Border Agents to Target Spanish Speakers at U.S.-Mexico Border: Report

March 7, 2019, 6:53 PM UTC

Border control agents have been instructed to specifically target Spanish speakers and migrants from Latin America as part of the Trump administration’s new policy pushing for asylum seekers to await their court dates from Mexico, the Associated Press reports.

Memos seen by the AP show this program applies to immigrants both at and outside legal ports of entry. Some demographics—including pregnant women, LGBT migrants, children traveling alone, and people suffering medical issues—are exempt from the “Remain in Mexico” program and instead go through the traditional asylum process from the U.S.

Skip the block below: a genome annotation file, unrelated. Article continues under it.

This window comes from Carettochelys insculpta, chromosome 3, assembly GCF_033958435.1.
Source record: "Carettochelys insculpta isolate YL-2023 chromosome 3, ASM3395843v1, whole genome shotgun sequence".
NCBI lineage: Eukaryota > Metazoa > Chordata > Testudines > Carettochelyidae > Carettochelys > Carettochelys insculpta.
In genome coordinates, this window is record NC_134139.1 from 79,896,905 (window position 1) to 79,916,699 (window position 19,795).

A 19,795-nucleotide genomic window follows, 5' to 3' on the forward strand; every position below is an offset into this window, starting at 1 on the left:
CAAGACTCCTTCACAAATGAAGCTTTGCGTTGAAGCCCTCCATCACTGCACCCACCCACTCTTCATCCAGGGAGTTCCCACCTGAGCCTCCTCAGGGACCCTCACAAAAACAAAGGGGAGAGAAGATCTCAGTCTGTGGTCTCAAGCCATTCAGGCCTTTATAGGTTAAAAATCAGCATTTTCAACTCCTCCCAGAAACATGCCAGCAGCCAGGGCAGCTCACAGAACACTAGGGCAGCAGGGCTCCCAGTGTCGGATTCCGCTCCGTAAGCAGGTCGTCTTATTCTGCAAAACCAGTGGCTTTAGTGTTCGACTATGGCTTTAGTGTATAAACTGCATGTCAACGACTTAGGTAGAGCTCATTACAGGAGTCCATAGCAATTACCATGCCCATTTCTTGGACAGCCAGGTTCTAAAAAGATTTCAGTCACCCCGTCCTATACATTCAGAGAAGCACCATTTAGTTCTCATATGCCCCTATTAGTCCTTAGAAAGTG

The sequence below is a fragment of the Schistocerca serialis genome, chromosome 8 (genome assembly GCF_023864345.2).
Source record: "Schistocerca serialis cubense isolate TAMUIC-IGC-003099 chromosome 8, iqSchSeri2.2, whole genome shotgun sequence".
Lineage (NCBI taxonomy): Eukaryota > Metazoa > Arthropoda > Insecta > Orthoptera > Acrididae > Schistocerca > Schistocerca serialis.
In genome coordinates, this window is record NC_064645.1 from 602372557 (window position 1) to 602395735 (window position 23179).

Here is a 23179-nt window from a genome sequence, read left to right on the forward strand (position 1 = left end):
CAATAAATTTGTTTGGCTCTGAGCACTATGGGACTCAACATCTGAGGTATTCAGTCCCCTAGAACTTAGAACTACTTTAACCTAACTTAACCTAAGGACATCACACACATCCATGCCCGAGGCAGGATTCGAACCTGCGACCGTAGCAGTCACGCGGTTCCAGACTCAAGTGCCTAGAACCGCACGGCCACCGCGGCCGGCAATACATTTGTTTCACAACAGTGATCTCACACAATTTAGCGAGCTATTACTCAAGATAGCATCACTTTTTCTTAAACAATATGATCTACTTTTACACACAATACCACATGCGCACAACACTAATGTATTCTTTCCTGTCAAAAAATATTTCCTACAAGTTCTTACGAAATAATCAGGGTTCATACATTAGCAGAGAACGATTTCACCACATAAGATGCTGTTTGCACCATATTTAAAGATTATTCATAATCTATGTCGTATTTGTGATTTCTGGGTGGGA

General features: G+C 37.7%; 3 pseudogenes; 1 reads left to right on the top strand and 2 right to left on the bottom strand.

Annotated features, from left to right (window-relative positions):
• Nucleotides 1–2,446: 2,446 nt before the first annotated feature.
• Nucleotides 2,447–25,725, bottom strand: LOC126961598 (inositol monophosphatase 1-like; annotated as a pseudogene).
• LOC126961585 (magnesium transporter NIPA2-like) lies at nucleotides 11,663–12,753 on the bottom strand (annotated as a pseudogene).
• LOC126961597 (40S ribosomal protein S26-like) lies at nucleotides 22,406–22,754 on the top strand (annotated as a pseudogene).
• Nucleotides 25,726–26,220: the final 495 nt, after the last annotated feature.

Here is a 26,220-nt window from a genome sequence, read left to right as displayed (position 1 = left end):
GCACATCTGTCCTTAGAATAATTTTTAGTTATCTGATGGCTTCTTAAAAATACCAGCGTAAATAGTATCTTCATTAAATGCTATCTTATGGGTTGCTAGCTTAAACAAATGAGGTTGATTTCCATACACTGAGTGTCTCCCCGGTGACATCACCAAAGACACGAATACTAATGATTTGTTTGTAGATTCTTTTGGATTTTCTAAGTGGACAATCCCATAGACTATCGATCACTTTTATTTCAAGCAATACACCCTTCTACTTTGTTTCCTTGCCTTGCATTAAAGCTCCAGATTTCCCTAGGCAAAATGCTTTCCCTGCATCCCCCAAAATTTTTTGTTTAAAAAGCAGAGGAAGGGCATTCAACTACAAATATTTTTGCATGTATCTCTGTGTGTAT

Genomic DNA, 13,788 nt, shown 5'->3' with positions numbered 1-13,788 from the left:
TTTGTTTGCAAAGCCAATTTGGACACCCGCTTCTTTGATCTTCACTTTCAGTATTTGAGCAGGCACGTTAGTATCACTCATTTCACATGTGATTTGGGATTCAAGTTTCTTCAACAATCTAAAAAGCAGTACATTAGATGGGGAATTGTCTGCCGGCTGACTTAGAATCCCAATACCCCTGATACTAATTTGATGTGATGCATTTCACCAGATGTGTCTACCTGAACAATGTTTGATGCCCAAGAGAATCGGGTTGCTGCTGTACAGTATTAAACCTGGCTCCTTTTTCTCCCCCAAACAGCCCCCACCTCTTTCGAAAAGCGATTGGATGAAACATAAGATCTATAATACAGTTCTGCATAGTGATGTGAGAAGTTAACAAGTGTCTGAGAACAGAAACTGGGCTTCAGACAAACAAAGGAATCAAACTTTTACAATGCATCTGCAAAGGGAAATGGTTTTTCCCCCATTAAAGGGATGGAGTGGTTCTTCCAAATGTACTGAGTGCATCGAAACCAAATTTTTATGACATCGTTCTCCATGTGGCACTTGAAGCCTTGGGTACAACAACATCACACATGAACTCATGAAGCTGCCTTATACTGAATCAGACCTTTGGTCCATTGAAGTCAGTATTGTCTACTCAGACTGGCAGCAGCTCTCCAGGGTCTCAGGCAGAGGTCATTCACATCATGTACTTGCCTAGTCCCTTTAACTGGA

The decision to specifically target Spanish speakers is reminiscent of President Donald Trump’s travel ban targeting many majority Muslim countries, Judy Rabinovitz, an attorney for the American Civil Liberties Union, told the AP.

“We know they are trying to get at Central American asylum seekers but to see it written there so blatantly is so disturbing,” she said.

According to the AP, Mexican officials have asked no more than 20 asylum seekers are to be returned each day (Monday through Saturday) from San Diego to Tijuana, limiting U.S. border officials’ attempts to manage the increasing number of Central Americans seeking to cross the border.

More than 76,000 immigrants crossed the U.S.-Mexico border without authorization in February, the New York Times reports, marking an 11-year high. Trump has been clear in his aim to limit the number of migrants entering the U.S.—most pointedly in his push for a border wall—and has long vilified Central American immigrants.